Today, we introduce the word: me•ha•mem, stunning, shocking. The word is derived from the root HA.MAM. The overuse of this word, too, has gone way out of control, and young people (and quite a few adults as well) are using it as a filler in every sentence they say. It reflects the dwindling of the vocabulary of the TV/games generation that barely ever touch a book, let alone read it.
However, even though me•ha•mem sounds like an informal, ultra-modern expression, it is a formal Hebrew word and its verb appears in the Bible in several instances. At times, it means exactly what it means today:
“And the Lord struck them with confusion before Israel, and slew them with a great slaughter at Gibeon, and chased them along the way that ascends to Beth-Horon, and struck them as far as Azekah, and Makkedah”
In other instances, the word, ‘hamam,’ stun, was wrongly translated as destroy. The following Hebrew verse actually says: “…stricken or stunned them with great shock, until they were destroyed.” As you can see, the English translation missed this dramatic description:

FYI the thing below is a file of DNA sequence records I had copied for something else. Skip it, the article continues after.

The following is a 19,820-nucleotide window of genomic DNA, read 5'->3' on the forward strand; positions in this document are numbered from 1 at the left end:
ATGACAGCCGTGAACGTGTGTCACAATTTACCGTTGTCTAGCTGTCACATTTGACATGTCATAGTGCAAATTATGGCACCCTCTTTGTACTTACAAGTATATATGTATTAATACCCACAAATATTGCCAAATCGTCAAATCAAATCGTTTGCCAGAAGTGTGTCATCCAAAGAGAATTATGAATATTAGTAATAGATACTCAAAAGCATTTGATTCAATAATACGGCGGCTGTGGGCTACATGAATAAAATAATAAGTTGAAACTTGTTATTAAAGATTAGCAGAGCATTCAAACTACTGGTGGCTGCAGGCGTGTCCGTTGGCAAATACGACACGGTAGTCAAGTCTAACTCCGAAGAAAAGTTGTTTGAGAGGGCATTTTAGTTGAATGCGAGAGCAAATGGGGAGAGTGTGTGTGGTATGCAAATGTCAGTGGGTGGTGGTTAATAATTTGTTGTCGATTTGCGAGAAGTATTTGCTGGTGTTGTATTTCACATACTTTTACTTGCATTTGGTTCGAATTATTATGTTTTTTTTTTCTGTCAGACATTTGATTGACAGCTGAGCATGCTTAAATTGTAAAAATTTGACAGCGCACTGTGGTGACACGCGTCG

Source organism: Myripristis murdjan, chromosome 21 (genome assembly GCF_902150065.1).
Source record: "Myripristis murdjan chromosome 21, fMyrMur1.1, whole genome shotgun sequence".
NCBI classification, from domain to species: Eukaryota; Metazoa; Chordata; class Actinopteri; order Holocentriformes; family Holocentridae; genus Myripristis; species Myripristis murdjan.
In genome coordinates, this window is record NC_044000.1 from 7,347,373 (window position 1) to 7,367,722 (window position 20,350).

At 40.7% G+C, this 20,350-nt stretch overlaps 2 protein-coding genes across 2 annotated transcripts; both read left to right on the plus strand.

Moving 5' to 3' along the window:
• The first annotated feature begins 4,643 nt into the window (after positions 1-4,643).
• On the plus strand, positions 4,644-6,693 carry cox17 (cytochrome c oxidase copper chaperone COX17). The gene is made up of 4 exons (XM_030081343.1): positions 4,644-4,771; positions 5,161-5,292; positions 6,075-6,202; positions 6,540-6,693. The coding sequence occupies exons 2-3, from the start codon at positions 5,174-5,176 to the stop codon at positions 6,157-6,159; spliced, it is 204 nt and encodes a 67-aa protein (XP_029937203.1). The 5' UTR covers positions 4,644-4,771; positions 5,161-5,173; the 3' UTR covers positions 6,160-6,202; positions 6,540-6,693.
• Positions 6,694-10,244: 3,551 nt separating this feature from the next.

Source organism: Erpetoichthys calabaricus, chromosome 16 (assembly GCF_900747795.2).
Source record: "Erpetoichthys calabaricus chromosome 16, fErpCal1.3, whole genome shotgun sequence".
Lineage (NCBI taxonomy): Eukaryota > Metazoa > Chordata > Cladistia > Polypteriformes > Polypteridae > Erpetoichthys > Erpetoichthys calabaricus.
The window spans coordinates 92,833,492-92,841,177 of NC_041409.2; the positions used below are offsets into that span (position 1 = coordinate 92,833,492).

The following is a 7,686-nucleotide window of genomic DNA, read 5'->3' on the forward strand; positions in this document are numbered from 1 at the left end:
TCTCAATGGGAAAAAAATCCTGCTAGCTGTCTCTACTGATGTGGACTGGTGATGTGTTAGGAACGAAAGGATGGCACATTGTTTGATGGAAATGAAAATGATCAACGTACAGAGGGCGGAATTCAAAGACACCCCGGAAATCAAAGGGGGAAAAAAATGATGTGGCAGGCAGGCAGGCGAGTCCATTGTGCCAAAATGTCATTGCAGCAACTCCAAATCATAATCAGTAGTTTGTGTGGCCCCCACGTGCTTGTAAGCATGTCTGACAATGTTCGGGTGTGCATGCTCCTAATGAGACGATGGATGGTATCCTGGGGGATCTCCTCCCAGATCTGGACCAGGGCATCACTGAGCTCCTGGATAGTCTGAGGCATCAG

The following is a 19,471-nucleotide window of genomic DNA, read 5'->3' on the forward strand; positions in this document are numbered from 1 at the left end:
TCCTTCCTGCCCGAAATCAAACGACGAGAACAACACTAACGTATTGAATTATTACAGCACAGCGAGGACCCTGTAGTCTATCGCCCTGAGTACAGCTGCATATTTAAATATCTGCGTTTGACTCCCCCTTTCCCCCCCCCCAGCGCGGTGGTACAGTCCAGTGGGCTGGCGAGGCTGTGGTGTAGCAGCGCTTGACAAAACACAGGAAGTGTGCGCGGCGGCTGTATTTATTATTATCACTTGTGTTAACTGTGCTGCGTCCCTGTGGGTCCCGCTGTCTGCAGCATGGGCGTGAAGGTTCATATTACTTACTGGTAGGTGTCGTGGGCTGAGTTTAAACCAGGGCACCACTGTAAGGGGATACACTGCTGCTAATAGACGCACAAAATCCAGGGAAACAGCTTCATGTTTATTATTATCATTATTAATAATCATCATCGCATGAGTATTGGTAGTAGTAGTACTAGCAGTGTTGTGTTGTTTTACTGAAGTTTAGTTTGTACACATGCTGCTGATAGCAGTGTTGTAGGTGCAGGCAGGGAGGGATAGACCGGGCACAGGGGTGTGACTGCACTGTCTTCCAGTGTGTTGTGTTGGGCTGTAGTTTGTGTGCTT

“But the Lord your God shall deliver them to you, and shall destroy them with a mighty destruction, until they are destroyed”
Here is another example with the same Hebrew word, but this time the translation is much closer to the correct Hebrew verb:
“And he sent out arrows, and scattered them; lightning, and confounded them”
Today’s misuse of me•ha•mem is turning the word into a mere expression of admiration, without the original meaning of ‘to be stricken’ of ‘to be stunned’.